Improve roads or keep natural habitats?
Updated: April 2, 2012 8:10AM
Much has been written lately about the most recent discussions regarding roadways in the area. Traffic logjams, bad road conditions, expansion to ease congestion versus preservation of natural habitats. The subject might quiet down for periods of time, but it never goes away. It often takes decades to resolve, and there’s always someone unhappy with the chosen solution.
Take, as example, the widening of Route 22 through Lincolnshire, over which they fought tooth and nail, citing many reasons. I, like so many others, understood some of their viewpoint, but I also knew I hated sitting in bumper-to-bumper traffic and adding way too much drive time for the miles covered. An argument was the negative impact on the homes along Route 22, but I often thought it was a moot point as to whether it was more desirable to have a four-lane road with traffic that moved through the area more quickly, or to have a two-lane with a virtual parking lot of bored gawkers in cars slowly edging past your home. In other words, neither seems ideal and both set-ups probably argue the merit of choosing your home’s location wisely.
The latest roadways up for discussion are the proposed expansion of Route 45 through Vernon Hills, Mundelein and beyond, as well as the fabled Route 53 extension north through Lake County. Voices seem to be calmer regarding the Route 45 expansion, with less housing along much of the roadway and the continued traffic back-ups every afternoon. Most everyone agrees that expansion is a warranted improvement with not much downside, with the worst part being the extended wait to actually begin work.
As for Route 53, however, differing voices with strong opinions on both sides have provoked a cacophonic symphony of disagreement. And once again, I “get” both sides. Currently there is no efficient way to get from the Long Grove area where the 53 roadway ends to the northern portion of the county, and that is the proposal’s purported goal. To get to Grayslake, Gurnee and northern Lake, it’s a zigzag pattern of side roads, none of which do residents love that drivers frequent, and main roads, all of which are clogged to capacity. In the old days, those communities were small and limited in the number of people wanting to get there, but things have changed and many are now dynamic communities in their own right.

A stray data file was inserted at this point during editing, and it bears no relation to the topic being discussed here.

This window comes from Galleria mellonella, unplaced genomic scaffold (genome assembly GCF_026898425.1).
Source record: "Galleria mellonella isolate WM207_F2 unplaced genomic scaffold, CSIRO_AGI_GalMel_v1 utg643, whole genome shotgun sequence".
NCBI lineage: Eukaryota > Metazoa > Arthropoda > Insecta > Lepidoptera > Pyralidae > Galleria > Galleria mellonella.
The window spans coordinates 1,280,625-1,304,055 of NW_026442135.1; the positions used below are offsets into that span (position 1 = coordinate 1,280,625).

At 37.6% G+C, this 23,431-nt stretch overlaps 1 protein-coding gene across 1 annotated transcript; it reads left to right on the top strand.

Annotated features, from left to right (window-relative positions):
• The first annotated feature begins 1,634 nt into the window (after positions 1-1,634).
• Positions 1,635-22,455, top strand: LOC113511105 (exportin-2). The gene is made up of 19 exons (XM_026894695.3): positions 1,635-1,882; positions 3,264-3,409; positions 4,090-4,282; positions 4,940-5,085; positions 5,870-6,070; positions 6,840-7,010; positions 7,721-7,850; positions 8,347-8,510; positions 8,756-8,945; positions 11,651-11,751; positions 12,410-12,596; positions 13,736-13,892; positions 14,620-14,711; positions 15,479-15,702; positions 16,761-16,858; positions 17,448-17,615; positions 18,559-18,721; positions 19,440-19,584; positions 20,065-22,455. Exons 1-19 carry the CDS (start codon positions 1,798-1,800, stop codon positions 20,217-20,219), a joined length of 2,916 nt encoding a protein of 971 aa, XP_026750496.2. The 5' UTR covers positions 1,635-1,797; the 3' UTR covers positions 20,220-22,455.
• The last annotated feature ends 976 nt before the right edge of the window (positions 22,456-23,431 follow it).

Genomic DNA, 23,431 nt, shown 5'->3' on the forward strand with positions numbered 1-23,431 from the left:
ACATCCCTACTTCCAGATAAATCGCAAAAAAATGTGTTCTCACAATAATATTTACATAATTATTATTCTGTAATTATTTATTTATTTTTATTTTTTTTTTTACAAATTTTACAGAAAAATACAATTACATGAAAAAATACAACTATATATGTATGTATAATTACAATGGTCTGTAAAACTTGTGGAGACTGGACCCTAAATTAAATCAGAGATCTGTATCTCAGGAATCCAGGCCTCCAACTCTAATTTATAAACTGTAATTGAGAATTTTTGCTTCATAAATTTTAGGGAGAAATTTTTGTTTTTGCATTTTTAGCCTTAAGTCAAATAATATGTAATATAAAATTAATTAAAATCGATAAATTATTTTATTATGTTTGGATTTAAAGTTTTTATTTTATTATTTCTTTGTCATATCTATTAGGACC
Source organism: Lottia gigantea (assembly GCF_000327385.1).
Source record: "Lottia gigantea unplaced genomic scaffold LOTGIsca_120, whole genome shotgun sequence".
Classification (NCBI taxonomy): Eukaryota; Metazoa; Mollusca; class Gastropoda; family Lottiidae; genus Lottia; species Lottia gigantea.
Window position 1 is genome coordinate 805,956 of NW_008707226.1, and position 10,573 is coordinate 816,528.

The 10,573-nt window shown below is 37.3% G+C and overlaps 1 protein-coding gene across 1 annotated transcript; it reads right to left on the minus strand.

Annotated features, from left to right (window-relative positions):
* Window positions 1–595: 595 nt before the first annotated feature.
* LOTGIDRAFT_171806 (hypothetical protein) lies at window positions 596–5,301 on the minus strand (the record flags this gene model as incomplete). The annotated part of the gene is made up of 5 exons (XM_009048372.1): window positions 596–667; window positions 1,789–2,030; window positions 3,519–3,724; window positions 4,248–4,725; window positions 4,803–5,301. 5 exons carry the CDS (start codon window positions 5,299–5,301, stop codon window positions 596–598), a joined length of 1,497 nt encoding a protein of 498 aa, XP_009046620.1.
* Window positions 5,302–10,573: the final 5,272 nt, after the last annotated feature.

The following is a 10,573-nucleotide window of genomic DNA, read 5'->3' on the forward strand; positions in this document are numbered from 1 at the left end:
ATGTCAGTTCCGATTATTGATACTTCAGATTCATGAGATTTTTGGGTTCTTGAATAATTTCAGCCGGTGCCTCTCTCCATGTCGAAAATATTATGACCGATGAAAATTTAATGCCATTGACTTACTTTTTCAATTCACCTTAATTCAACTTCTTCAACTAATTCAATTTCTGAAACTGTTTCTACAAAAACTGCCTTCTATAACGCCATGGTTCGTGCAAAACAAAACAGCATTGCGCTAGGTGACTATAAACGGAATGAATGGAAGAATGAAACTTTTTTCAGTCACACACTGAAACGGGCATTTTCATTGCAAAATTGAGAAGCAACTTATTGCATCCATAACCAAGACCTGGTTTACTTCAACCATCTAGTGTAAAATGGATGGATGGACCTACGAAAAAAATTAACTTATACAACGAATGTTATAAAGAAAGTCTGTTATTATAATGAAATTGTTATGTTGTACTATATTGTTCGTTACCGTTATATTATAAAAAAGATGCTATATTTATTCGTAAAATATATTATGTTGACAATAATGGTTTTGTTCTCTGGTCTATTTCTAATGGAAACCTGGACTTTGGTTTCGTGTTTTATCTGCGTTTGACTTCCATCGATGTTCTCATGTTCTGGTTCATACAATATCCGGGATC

So, the question becomes, does expansion of the roadway bring about natural destruction, not only in the actual construction but in the further development that seems to follow along the highway? Or is the reverse true, road expansion is necessary due to the population expansion? And with all the time before any bulldozer digs dirt, can’t we figure out a way to accommodate both opinions? What do you think?
Send email to Pat Lenhoff at: firstname.lastname@example.org